Lance Hosey, FAIA, LEED Fellow
An internationally recognized authority on sustainable design, architect and author Lance Hosey oversees design for the San Diego office of Harley Ellis Devereaux and chairs the firm’s nationwide Design Excellence program. Previously he has been a design director with the pioneering practice William McDonough + Partners, as well as Chief Sustainability Officer with two of the world’s largest design firms. Lance’s latest book, The Shape of Green: Aesthetics, Ecology, and Design, the first to study the relationships between sustainability and beauty, won a 2013 New York Book Show award and was a 2014 finalist for “Book of the Year” with the UK’s Urban Design Awards. His design work has been featured in Architect, Architectural Record, Metropolis, Progressive Architecture, Architecture, and many other publications. He was a runner-up for the Metropolis Next Generation Design Prize and has been featured in Architectural Record’s “emerging architect” series, and he is one of only thirty people in the world who are Fellows with both the American Institute of Architects and the US Green Building Council. Eco-pioneer John Elkington calls Lance “an inspirational guide to a future we can’t wait to embrace,” and Builder magazine says Lance “is on a crusade to revolutionize what it means to be sustainable.” @lancehosey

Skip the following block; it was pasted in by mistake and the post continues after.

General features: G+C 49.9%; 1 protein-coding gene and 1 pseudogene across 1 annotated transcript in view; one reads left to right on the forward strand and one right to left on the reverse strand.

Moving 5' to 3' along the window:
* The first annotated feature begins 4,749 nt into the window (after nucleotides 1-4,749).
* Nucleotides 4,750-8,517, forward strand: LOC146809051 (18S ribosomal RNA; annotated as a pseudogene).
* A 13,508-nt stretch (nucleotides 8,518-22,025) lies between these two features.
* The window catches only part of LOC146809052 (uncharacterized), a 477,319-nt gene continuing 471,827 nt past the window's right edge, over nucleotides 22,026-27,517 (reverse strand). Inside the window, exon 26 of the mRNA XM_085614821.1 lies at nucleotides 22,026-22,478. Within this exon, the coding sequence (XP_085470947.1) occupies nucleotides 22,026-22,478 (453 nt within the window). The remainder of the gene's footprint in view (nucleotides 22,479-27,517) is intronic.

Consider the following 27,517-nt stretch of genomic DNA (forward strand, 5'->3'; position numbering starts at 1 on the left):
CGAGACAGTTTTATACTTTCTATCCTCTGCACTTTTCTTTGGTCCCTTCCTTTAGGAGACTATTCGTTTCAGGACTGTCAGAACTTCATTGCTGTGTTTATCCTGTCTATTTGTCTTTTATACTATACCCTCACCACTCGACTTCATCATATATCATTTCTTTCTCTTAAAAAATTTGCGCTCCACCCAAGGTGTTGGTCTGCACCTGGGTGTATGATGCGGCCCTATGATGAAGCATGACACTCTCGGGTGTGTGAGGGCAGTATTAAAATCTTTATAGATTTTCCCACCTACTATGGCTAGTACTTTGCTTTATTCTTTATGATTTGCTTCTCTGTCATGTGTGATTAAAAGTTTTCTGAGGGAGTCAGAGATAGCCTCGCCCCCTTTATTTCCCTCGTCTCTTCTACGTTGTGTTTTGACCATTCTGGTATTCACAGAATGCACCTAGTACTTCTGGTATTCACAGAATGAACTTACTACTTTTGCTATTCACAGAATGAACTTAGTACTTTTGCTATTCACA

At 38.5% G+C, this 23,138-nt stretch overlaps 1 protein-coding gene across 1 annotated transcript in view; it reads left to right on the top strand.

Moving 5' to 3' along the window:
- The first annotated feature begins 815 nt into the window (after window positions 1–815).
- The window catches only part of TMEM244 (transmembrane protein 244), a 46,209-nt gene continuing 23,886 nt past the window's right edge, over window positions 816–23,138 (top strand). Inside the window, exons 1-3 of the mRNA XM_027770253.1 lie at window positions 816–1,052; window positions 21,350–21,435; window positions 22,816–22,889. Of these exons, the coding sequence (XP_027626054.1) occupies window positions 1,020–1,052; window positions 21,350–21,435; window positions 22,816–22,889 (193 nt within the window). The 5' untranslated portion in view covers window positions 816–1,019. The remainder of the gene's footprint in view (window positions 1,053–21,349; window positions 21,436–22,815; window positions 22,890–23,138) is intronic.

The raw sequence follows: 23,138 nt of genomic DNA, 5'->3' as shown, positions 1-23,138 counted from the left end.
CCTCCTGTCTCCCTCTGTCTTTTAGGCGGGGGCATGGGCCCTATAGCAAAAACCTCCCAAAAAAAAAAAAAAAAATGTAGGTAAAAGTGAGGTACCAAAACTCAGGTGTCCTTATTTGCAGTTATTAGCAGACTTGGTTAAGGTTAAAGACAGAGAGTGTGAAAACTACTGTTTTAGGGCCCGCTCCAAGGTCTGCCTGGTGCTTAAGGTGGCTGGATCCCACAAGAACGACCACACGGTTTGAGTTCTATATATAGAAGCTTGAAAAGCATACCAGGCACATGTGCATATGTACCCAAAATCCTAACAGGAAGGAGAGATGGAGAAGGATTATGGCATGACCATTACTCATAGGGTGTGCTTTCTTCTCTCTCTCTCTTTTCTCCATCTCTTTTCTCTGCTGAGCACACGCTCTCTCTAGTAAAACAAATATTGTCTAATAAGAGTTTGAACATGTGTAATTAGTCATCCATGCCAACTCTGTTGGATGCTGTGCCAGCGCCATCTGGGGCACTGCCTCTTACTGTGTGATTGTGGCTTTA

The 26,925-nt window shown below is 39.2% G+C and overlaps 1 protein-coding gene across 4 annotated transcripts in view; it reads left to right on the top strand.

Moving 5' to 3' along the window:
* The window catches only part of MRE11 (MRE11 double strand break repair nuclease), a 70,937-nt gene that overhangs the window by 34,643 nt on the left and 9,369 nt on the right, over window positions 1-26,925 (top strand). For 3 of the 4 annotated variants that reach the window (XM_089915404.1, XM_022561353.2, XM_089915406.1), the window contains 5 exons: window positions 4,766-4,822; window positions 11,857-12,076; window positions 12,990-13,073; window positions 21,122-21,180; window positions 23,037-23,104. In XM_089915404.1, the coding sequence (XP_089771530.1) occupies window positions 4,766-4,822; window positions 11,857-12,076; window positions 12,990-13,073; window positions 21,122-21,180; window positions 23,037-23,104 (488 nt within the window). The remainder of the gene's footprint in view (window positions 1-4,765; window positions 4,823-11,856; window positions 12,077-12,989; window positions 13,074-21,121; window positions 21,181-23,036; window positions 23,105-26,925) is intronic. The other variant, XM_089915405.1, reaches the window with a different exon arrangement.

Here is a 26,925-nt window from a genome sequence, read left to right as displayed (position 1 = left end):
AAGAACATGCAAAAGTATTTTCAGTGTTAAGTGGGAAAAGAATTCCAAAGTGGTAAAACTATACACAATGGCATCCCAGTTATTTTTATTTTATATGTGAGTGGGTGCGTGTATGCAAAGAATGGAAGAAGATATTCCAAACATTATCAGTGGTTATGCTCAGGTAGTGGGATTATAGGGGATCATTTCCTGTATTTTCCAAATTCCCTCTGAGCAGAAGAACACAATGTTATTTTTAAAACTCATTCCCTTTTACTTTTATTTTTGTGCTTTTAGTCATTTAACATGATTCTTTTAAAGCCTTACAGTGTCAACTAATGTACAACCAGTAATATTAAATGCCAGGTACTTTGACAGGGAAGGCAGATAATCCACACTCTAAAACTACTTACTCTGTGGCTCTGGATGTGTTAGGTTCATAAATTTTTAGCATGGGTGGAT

The design industry constantly gives lip service to innovation. Google the phrase “innovative architecture,” and you find a seemingly endless stream of exotic images—rippled rooflines, bulbous walls, spongy towers, the flights of fancy of designers the world over. To architects, innovation appears to mean ambitious geometry. By contrast, the business world defines innovation very differently—as a breakthrough that produces better results. Designers call something innovative if it merely looks different, but true innovators demand that it must work differently. Architecture urgently needs reinvention. The built environment represents nearly half the total consumption of resources and two-thirds the global GDP and provides the setting for virtually everyone’s everyday experience. Yet, buildings generally have a negative impact—environmentally, economically, and socially. This presentation will be a call to action, a battle cry for architects everywhere to redesign the very purpose of design.